However, there is a better option - using machine vision: no involvement of personnel, no dependency on mood and physical condition, uniform visibility. The test procedure with its precisely defined parameters is optimised with a reproducible mode of observation using machine vision, which leads to increased reliability of results, increased accuracy and reproducibility, to narrower tolerances in the evaluation and a testing procedure that is fully documented in images and measured values available in digital format.
It was Ludger Wahlers, general manager of Erichsen and an experienced user of vision systems, who came up with the idea of integrating machine vision in their sheet metal testing devices during a customer meeting. An initial approach to a solution was outlined quickly. The concrete implementation, however, was a bigger challenge. "Having a good idea is one thing", as Wahlers describes his situation back then, "the implementation using conventional components is an entirely different story. You need a supplier with whom you can discuss different variants in detail. I was looking to procure camera, lenses, illumination, and evaluation software, i.e. the entire imaging toolkit from a single source."
Mr. Wahlers found all of this at STEMMER IMAGING: An experienced sales engineer, Florian Mayr, with Europe's largest vision technology supplier was able to quickly select components from the company's very extensive product portfolio that were technically suitable and within the planned budget. The component selection was executed in the course of a two-step feasibility study conducted by STEMMER IMAGING and Erichsen.
The final installation can be seen in image (left): The metallic surface of the specimen to be observed is illuminated with a diffuse ring light with low reflection properties from CCS. The test mandrel moving vertically upwards by up to 40 mm during the test procedure was a challenge during the design phase. The ring-shaped hole edge in the sheet metal must be observed in this entire relatively wide range without any distortion in order to get images that can be used for precise diameter measurement. These circumstances made it clear that an optimal solution was only possible using a telecentric lens, in this case supplied by Opto Engineering.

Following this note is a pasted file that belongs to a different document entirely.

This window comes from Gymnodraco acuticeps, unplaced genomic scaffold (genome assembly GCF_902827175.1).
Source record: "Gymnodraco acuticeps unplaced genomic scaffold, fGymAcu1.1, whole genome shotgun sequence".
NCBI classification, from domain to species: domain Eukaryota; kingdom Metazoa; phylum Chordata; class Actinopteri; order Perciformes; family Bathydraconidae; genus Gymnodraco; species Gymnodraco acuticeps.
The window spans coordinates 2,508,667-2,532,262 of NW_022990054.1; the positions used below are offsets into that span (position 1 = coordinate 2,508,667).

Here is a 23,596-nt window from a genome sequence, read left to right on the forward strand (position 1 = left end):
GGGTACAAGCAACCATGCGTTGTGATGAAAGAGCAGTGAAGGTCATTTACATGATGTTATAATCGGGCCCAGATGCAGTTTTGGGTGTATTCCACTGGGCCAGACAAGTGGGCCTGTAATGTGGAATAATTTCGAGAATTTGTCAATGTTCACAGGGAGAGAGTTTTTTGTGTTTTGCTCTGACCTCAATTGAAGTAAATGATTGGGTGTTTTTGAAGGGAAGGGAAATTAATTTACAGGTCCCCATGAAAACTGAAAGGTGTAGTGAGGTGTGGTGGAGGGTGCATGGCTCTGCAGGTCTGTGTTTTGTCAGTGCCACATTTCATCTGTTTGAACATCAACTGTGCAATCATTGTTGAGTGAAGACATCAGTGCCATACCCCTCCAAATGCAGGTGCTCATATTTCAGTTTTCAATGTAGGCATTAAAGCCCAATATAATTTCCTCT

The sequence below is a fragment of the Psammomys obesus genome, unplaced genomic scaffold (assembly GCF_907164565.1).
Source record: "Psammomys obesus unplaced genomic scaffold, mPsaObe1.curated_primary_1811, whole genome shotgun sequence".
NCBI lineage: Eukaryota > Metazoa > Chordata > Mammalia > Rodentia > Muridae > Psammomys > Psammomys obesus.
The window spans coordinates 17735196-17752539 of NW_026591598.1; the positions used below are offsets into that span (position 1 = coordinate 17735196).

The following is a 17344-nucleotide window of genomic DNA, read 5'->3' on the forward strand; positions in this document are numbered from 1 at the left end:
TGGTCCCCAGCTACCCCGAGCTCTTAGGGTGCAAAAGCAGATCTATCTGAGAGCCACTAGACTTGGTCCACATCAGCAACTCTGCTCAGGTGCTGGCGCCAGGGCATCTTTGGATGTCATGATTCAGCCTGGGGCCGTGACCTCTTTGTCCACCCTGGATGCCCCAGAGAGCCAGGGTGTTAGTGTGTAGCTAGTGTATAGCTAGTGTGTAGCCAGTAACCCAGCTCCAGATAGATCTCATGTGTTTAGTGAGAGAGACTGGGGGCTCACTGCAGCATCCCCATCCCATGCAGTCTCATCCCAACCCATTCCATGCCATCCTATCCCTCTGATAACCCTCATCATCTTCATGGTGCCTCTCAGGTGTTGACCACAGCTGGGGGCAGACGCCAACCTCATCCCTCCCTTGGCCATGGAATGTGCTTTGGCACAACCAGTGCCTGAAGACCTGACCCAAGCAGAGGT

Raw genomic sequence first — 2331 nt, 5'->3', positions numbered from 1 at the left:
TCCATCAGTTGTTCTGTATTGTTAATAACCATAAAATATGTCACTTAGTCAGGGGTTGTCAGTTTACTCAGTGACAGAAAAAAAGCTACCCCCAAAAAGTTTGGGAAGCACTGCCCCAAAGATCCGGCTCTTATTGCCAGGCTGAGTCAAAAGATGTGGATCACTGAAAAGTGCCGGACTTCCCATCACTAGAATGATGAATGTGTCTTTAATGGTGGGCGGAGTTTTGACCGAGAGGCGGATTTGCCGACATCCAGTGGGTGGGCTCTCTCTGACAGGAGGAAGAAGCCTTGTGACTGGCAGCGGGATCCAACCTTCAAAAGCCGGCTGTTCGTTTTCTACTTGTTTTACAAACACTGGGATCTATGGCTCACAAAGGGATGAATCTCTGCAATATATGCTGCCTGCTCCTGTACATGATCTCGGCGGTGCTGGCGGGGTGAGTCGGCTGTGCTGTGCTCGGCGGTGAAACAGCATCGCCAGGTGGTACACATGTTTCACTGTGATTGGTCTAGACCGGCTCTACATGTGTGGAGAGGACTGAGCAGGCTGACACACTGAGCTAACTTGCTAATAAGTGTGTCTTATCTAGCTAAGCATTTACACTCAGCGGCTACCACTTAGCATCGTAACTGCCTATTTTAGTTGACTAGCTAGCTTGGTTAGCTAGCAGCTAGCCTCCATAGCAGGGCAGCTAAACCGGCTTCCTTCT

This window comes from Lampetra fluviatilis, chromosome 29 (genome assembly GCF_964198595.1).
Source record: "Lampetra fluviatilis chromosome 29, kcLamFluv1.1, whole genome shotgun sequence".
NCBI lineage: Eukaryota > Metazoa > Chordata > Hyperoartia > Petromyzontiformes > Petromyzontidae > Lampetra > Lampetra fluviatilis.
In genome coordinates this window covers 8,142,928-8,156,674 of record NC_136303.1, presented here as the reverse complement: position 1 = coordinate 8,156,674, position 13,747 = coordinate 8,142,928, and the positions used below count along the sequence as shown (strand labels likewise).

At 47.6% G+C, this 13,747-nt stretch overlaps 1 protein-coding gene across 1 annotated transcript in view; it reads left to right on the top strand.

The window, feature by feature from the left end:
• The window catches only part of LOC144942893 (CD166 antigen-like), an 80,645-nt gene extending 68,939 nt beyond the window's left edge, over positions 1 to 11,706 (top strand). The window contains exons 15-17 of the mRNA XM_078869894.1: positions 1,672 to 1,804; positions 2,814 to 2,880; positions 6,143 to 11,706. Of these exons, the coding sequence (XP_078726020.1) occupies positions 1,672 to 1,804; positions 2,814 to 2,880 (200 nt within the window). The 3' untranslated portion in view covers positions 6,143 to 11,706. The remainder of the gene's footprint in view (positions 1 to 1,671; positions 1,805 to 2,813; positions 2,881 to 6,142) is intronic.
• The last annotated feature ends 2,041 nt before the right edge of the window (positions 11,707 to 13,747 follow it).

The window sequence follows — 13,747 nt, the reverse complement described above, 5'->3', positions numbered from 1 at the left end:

The camera takes over the work that was previously done by the human operator. A monochrome area scan camera model with a GigE Vision interface from the Manta series by Allied Vision was selected. The capture speed of this camera of 30 images per second is slightly superior to the human eye while the resolution of approx. 30 µm/Pixel is significantly greater than the human eye and hence ensures reliable detection of cracks from 150 µm. The selected camera has the additional advantage of two integrated and freely programmable I/Os. These are used to control the PLC in the test device: As soon as the image processing software detects the beginning of a crack formation in the hole edge at a typical draw speed of 10 mm/min, a signal to stop the machine is sent immediately.
Subsequently, the inner hole diameter is determined using circle fitting. Crack detection and measurement are executed using various image processing tools of the Sherlock software from Teledyne Dalsa, which is a proven development environment for inspection tasks in various industries. The monitor image of the Erichsen test device is based on the graphic Sherlock interface and is an in-house product of Erichsen. It can easily be adapted to customer specifications.